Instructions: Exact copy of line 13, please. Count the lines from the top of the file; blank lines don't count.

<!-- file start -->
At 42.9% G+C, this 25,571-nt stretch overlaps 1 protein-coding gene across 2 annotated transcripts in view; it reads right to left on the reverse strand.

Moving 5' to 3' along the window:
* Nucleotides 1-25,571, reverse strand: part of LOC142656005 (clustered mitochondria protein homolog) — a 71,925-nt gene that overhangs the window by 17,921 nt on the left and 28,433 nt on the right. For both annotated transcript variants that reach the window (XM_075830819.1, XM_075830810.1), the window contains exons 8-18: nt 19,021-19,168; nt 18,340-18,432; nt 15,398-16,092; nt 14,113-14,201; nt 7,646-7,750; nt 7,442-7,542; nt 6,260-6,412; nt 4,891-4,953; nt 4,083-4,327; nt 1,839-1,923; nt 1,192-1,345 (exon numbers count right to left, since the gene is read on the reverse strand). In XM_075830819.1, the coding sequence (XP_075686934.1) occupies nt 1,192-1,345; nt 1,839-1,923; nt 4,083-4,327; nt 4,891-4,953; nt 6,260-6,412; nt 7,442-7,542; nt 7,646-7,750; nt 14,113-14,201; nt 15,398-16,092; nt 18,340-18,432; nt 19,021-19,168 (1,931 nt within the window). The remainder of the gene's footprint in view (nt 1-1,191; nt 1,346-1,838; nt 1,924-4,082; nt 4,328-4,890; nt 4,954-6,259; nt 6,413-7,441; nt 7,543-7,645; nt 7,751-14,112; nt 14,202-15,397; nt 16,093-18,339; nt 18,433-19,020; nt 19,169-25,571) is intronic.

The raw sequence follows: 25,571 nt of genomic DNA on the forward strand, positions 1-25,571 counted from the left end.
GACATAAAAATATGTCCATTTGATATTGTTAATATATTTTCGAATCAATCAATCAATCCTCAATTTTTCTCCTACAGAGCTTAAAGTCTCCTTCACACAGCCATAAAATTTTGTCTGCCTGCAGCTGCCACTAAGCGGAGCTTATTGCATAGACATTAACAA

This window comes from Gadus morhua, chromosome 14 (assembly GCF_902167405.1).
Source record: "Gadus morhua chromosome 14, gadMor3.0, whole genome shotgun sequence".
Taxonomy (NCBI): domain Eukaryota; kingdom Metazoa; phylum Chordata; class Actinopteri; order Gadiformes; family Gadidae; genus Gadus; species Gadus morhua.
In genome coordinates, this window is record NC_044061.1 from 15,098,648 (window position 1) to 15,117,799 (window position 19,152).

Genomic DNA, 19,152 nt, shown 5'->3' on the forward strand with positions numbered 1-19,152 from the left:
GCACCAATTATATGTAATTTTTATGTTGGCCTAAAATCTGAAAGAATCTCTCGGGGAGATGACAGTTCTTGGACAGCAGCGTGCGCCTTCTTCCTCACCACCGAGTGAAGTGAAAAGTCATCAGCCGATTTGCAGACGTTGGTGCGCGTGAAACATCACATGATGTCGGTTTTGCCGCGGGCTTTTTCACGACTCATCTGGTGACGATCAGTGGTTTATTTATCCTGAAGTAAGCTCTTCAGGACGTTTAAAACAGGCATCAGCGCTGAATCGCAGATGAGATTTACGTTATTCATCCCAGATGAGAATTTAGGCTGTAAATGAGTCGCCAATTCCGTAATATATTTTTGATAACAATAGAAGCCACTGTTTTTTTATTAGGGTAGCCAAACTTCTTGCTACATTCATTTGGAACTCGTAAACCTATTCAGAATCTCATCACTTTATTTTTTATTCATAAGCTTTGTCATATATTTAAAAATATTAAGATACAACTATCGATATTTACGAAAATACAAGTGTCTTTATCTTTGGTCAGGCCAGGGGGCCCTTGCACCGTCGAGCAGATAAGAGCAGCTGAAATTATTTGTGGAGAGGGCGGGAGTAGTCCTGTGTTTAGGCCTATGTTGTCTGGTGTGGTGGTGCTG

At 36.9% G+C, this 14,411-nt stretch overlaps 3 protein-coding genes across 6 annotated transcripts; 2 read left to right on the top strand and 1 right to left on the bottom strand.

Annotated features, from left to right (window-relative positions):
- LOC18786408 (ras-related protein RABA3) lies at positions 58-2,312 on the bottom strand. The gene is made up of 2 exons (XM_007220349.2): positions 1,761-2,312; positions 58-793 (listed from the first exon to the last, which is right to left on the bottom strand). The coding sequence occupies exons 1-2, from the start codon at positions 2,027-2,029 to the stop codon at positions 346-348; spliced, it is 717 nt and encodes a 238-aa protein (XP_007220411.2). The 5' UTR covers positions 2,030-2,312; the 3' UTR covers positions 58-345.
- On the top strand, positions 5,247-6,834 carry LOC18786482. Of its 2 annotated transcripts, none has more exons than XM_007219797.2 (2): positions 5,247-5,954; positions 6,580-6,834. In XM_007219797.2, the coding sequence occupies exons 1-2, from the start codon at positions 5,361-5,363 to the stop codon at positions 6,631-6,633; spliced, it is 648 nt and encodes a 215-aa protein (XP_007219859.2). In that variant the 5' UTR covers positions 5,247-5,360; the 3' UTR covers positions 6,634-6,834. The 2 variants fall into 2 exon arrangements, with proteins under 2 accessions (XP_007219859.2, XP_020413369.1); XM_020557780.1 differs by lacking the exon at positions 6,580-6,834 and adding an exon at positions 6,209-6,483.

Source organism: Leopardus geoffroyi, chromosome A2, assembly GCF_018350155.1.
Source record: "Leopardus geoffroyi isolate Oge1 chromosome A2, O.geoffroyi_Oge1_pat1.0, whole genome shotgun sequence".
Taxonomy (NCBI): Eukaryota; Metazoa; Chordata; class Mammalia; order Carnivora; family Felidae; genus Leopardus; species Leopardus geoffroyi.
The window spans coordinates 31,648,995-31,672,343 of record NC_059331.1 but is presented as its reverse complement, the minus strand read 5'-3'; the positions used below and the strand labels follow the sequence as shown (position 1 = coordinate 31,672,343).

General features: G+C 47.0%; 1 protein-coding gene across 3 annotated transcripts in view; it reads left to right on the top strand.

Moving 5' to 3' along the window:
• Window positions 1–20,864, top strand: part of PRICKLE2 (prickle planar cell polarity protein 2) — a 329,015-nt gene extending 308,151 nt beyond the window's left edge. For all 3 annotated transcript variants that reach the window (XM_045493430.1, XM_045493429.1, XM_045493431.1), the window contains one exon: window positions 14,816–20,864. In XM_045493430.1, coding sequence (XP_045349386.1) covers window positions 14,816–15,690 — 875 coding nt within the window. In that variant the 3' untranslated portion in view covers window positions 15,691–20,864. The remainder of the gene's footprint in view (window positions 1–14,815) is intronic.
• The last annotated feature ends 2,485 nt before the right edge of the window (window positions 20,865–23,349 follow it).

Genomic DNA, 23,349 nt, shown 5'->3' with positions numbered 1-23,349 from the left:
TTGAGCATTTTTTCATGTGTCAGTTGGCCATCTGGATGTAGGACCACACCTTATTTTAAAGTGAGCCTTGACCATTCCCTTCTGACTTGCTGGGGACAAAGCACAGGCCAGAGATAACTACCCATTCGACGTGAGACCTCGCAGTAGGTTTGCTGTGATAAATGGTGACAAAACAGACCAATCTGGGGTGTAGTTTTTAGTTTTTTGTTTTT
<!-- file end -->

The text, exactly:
Annotated features, from left to right (window-relative positions):